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 Chilling Effects Clearinghouse > Protest, Parody and Criticism Sites > Notices > Global Indian Foundation — Cease and Desist Letter (NoticeID 33101, Printer-friendly version

Global Indian Foundation — Cease and Desist Letter

January 13, 2010


Sender Information:
Global Indian Foundation Singapore
Sent by:

Singapore, 149253, Singapore

Recipient Information:


Sent via: through courier
Re: Infringement of Intellectual Property rights of Global Indian Foundation Limited

Dear Sir

1. We act for the Global Indian Foundation Limited.

2. Our clients are the owners of the trade marks "Global Indian Foundation", "Global Indian International School" and "GIIS" ("the Trade Marks")

3. Our clients have through doing business in Singapore as the proprietors of the Global Indian International School ("the School"). through long extensive use, and other advertising and promotional activities in Singapore acquired a reputation and goodwill in Singapore as an educational establishment for the Indian expatriate community in Singapore, such that the terms "Global Indian Foundation" , "Global Indian International School" and "GIIS" are immediately associated with our clients exclusively. Furthermore, any such association immediately brings to mind the award-winning and high-quality of educational services provided to such a community by our clients that have been consistently enjoyed by the public in Singapore.

4. It has been established that you are operating a blog (at URL ("the Blog") purporting to represent the interests of some parents of children attending the School.

5. You have in your Blog without the authorisation or consent of our clients:

5.1 reproduced, and or facilitated the reproduction of, the entirety of some of our client's letters circulated strictly for the personal and private attention of parents of children attending the School;

5.2 used the Trade Marks in the masthead, in hyper-links and or in metatags in the Blog, thereby creating a false impression that our clients are connected with the Blog, this initial misrepresentation would only be clarified upon entering the Blog and after detailed reading of the postings in the Blog;

5.3 in any event made many references to our client's name and or to the Trade Marks within the Blog, much more than reasonably necessary than for the alleged purposes of your Blog.

Our clients believe that you are fully aware of such activities.

6. By reason of the aforesaid, you are :-

6.1 confusing the public by drawing online traffic to your Blog under
the false initial impression that your Blog is connected to or associated with our clients through such unauthorised use of the Trade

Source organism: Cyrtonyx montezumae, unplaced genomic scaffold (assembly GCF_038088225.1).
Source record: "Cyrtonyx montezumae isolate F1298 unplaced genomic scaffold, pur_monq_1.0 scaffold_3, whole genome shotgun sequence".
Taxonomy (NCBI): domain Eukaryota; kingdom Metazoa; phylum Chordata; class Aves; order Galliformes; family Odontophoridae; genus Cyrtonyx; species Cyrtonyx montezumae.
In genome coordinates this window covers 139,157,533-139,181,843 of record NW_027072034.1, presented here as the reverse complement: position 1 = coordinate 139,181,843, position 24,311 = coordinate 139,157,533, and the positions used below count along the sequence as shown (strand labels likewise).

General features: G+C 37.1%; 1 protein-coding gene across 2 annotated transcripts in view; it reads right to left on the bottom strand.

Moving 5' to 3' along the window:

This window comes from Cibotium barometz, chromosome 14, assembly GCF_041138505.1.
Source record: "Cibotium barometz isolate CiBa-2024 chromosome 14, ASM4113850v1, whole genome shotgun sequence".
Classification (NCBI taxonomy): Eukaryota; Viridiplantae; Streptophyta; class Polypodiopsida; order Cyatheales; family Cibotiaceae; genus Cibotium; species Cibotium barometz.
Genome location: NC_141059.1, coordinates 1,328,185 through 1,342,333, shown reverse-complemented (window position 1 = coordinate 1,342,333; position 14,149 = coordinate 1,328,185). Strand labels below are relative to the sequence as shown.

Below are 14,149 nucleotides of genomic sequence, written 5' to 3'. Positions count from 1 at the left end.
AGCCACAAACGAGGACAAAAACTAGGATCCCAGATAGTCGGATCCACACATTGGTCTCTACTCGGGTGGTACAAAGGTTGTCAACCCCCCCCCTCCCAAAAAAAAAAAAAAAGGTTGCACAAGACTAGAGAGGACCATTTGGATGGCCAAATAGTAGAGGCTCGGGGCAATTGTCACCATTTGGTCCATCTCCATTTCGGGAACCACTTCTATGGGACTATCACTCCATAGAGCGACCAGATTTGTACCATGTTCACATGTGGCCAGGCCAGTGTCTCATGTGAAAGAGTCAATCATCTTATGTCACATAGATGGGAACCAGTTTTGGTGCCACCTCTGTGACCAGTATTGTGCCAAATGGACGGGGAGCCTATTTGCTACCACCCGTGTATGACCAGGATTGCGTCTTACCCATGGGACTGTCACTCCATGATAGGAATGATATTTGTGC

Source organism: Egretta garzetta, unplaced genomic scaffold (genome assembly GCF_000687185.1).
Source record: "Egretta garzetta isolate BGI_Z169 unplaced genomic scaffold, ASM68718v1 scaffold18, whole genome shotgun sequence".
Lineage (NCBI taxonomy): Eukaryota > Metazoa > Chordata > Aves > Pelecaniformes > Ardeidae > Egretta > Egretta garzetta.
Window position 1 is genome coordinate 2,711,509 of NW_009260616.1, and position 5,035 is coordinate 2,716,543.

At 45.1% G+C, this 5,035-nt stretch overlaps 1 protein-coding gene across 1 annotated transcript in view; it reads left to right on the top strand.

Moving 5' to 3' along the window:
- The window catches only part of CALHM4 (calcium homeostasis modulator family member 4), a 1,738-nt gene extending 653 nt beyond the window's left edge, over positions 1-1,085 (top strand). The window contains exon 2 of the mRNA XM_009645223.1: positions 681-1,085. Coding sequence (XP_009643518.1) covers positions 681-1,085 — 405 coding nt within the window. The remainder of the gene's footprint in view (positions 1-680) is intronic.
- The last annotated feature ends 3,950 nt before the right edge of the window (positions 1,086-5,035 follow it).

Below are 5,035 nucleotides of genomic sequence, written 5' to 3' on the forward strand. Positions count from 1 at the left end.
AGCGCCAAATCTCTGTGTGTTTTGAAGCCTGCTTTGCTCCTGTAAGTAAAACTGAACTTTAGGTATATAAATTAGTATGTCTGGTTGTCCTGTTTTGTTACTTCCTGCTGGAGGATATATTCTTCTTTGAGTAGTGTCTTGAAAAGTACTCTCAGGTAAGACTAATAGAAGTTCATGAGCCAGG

Marks when in fact it is not.

7. As a result of such unauthorised use, our clients have suffered
and would suffer damage to their goodwill and reputation in Singapore.

8. Our clients are entitled to commence legal proceedings against
you for such acts of passing off. However, our clients are prepared to refrain from the commencement of legal proceedings if you comply with the following:

8.1 that you forthwith cease and desist from advertising, displaying
or otherwise using our clients' name or the Trade Marks or any similar variation thereof in any manner anywhere within the Blog and you give an undertaking not to resume such activities in the future or at all; and

8.2 contribute towards our clients' costs and damages in a sum
to be agreed.

9. Please note that if you do not respond to the above demands
within 48 hours from the date of this letter, our clients will not hesitate to take any and all steps, actions and proceedings necessary to protect their rights.

10. For the avoidance of doubt, all our clients' rights against
you remain expressly reserved.

Yours faithfully


Cc: clients

FAQ: Questions and Answers

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Question: Can a trademark give someone rights in common words and letters?

Answer: Not all identifying names and phrases can be protected by trademarks. Protection depends on a mark's strength, which is determined by how it is categorized. There are four categories (in descending order of strength):

  1. arbitrary
  2. suggestive
  3. descriptive
  4. generic

An arbitrary mark receives the most protection since the name bears no relationship to the product -- it implies imagination and thought. Kodak is an example of an arbitrary mark because the name itself suggests no connection to film or camera equipment. We learn this association only after the name has been used and becomes associated with the source of that product. A descriptive mark receives protection if it has secondary meaning in consumers' minds. A generic mark rarely receives protection because it is naturally associated with something in consumers' minds. An ordinary description is not special enough to warrant protection. However, if consumers connect the mark and its source in a way that would not exist without the mark's use in commerce, then the mark can be protected.

Alphabet letters, initials, abbreviations and acronyms may be entitled to protection if they are so original that they constitute an arbitrary mark (e.g., NICAD for nickel cadium). Otherwise, they may be protected only if they had acquired a secondary meaning which means that consumers have come to recognize the mark and associate the goods with a particular manufacturer (e.g., IBM and BMW).

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Question: What is a trademark and why does it get special protection?

Answer: A trademark includes any word, name, symbol, or device, or any combination, used, or intended to be used, in commerce to identify and distinguish the goods of one manufacturer or seller from goods manufactured or sold by others, and to indicate the source of the goods. In short, a trademark is a brand name.

Consumers reap the benefit when trademarks are protected. By preventing anyone but the actual mark owner from labeling goods with the mark, it helps prevent consumers getting cheated by shoddy knock-off imitators. It encourages mark owners to maintain quality goods so that customers will reward them by looking for their label as an indication of excellence. Consumers as well as mark owners benefit from trademark laws.